The Journal Of Bone And Joint Surgery - Volume 98 - Issue 17 - p. 1453-1458

Trends in Complication Rates Following Ankle Arthrodesis and Total Ankle Replacement

Stavrakis Alexandra I., MD; Soohoo Nelson F., MD
Background: This study provides an updated comparison of the reoperation rates following primary ankle arthrodesis and total ankle replacement on the basis of observational, population-based data from California. We previously reported data from 1995 to 2004, and our current study includes new data from 2005 to 2010. Our hypothesis was that total ankle replacement would demonstrate increasing utilization and lower complication rates given advances in implant design and growth in surgeon experience.
Methods: California’s hospital discharge database was used to identify patients who had undergone primary ankle arthrodesis or total ankle replacement between 1995 and 2010. Short-term outcomes examined were based on Centers for Medicaid & Medicare Services (CMS) surgical quality measures and included readmission for any cause, death, and readmission for 7 common surgical complications (acute myocardial infarction, pneumonia, sepsis, pulmonary embolism, mechanical complications, surgical-site bleeding, and periprosthetic joint infection or wound infection). Long-term outcomes analyzed included rates of major revision surgery (ankle arthrodesis or ankle replacement, adjacent joint procedures (subtalar arthrodesis, triple arthrodesis, tarsometatarsal arthrodesis, and total knee replacement), and below-the-knee amputation. Logistic and proportional hazard regression models were used to estimate the impact of ankle arthrodesis or total ankle replacement on the rates of adverse outcomes, with adjustment for patient factors such as age, sex, race, type of health insurance, and comorbidities. We also compared patients in the 2005 to 2010 cohort with those in the earlier cohort.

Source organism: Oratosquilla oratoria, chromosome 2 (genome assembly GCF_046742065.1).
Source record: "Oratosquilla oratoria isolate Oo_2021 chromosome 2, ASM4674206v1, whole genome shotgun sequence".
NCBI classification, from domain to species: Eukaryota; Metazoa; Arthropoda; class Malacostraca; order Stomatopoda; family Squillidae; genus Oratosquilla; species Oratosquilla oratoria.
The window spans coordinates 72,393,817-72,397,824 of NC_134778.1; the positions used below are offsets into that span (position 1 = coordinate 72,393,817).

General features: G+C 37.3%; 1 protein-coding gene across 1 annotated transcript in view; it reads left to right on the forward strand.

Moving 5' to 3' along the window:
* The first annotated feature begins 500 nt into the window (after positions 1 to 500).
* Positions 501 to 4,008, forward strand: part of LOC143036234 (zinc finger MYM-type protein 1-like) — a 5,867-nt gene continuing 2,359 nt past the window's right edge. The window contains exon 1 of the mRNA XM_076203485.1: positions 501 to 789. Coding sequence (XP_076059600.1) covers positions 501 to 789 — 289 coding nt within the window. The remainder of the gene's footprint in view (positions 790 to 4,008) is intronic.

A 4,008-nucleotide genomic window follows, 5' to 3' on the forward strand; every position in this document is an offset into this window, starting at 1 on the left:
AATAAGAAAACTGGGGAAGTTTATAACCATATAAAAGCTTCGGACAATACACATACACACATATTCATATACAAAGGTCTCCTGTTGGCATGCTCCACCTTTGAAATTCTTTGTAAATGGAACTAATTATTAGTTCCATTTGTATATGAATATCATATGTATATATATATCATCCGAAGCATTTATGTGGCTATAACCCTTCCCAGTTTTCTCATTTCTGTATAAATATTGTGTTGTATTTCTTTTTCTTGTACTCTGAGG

Results: In all, 8,491 ankle arthrodesis and 1,280 total ankle replacement cases were identified. Patients managed with ankle replacement were more likely to be female, white, and older and to have Medicare or private health insurance. Short-term complication risk was low for both procedures, and patients managed with total ankle replacement had significantly lower rates of readmission (p < 0.0001) and periprosthetic joint infection/wound infection (p = 0.02) compared with patients managed with ankle arthrodesis.
Conclusions: The inclusion of new data on patients who underwent surgery between 2005 and 2010 demonstrates increasing utilization and lower complication rates for total ankle replacement compared with ankle arthrodesis. These findings suggest that there have been improvements in the clinical safety of total ankle replacement over time.
Level of Evidence: Therapeutic Level III. See Instructions for Authors for a complete description of levels of evidence.

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